Social Scientist. v 6, no. 68 (March 1978) p. 3.


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NIRMALA BANERJEE

Women Workers and Development

THIS PAPER is concerned with some aspects of the role of women workers in India's development since Independence. Although one sees an increasing number of women nowadays working in diverse fields and in positions of importance, official statistics indicate that the two decades of development have not been very kind to women workers in general. The percentage of women in the woi k force has declined. In the organised sector, while the number of women employees in the public sector has more than doubled during the 60's, their number in the private sector has not increased particularly significantly. In the factory sector it actually declined between 1964 an ^ 1971. In. the unorganised sector also, women ^re being forced to work at consistently lower wage rates in jobs which do not provide a living and jthere are significantly more women working as unpaid family workers than men.1 ,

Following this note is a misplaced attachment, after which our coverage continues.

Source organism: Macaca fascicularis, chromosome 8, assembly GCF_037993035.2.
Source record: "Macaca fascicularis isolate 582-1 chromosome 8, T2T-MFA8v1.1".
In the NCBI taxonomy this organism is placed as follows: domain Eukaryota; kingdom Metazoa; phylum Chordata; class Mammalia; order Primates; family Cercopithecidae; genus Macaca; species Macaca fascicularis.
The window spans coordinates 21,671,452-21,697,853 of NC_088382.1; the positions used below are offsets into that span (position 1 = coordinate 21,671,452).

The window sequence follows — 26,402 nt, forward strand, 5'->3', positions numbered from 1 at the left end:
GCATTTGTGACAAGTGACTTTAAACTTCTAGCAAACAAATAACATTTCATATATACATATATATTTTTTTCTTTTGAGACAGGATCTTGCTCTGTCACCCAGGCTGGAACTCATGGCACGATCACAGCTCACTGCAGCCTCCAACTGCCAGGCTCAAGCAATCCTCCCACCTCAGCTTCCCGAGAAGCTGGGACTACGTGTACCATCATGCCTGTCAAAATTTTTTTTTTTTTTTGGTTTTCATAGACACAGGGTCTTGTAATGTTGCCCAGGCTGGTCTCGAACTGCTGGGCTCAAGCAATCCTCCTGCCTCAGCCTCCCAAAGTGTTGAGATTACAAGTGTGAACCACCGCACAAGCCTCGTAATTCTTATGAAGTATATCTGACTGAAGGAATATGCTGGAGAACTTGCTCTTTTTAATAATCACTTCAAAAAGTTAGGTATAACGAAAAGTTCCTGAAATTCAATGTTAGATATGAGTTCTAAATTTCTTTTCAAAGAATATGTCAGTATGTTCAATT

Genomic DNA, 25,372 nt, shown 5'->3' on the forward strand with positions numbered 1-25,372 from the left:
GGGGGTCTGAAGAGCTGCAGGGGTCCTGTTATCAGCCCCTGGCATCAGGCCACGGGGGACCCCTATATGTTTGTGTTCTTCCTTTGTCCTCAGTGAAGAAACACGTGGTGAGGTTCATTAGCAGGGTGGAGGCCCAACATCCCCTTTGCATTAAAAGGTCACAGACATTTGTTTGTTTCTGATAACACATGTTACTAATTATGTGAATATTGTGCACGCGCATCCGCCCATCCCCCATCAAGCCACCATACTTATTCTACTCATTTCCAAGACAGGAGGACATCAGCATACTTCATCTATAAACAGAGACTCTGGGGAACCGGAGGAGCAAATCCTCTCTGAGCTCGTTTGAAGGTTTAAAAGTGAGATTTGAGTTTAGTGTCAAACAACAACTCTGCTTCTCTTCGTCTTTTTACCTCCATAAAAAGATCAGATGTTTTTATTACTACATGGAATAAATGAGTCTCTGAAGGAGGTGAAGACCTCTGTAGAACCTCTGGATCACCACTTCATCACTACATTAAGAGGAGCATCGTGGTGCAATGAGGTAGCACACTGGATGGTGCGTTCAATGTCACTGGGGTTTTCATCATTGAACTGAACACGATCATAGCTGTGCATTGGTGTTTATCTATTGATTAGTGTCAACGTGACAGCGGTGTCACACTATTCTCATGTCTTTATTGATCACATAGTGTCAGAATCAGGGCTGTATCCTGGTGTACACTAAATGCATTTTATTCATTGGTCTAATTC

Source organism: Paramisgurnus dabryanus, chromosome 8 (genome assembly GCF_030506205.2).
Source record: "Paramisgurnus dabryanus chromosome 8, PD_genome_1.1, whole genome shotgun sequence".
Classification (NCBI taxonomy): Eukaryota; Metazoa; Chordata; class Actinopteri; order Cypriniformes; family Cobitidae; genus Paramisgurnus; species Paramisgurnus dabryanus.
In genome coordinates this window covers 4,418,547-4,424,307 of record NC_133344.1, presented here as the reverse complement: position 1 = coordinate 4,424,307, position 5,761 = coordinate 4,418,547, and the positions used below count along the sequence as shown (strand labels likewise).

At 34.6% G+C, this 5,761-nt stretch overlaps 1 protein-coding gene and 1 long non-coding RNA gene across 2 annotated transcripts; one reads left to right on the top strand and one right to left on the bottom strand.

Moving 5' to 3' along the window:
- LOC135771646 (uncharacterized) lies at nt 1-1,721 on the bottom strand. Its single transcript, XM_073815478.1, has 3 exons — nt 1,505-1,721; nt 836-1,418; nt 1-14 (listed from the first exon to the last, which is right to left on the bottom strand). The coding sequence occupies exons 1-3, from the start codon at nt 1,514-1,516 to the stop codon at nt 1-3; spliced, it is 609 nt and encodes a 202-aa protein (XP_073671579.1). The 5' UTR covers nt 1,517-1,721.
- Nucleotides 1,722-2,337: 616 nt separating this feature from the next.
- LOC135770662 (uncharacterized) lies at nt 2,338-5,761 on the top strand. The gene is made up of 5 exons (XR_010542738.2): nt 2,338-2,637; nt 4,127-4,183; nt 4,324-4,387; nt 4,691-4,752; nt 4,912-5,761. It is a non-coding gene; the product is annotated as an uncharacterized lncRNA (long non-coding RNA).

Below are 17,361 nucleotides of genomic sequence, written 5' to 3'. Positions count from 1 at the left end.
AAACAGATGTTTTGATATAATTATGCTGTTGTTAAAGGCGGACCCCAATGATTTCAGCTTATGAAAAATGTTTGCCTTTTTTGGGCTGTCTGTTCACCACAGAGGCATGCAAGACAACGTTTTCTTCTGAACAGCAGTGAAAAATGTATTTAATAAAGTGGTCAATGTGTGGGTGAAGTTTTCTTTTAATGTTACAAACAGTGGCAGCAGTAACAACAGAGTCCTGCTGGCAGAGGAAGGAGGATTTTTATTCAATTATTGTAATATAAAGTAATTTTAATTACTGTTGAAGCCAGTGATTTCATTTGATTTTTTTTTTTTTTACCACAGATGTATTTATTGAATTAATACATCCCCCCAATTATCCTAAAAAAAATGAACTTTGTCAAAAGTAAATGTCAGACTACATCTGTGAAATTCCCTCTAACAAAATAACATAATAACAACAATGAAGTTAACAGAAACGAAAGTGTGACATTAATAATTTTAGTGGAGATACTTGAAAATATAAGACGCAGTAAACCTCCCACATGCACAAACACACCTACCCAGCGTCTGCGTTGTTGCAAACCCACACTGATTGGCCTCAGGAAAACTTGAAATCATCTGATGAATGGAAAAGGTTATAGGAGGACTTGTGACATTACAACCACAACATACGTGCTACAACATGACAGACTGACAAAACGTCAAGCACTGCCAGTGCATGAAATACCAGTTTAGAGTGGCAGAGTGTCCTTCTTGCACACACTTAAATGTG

Although the general conclusion from these facts would be that the contribution of women to India's economic growth is a shrinking one, I want to argue that the peculiar character of women's economic activities has had a crucial .effect on .the process of development. Hitherto it has worked as a check to the disruptive and polarising effects of development as it has taken place ip India. There are, however, indications that, in future, the effects of the nature of women's work as



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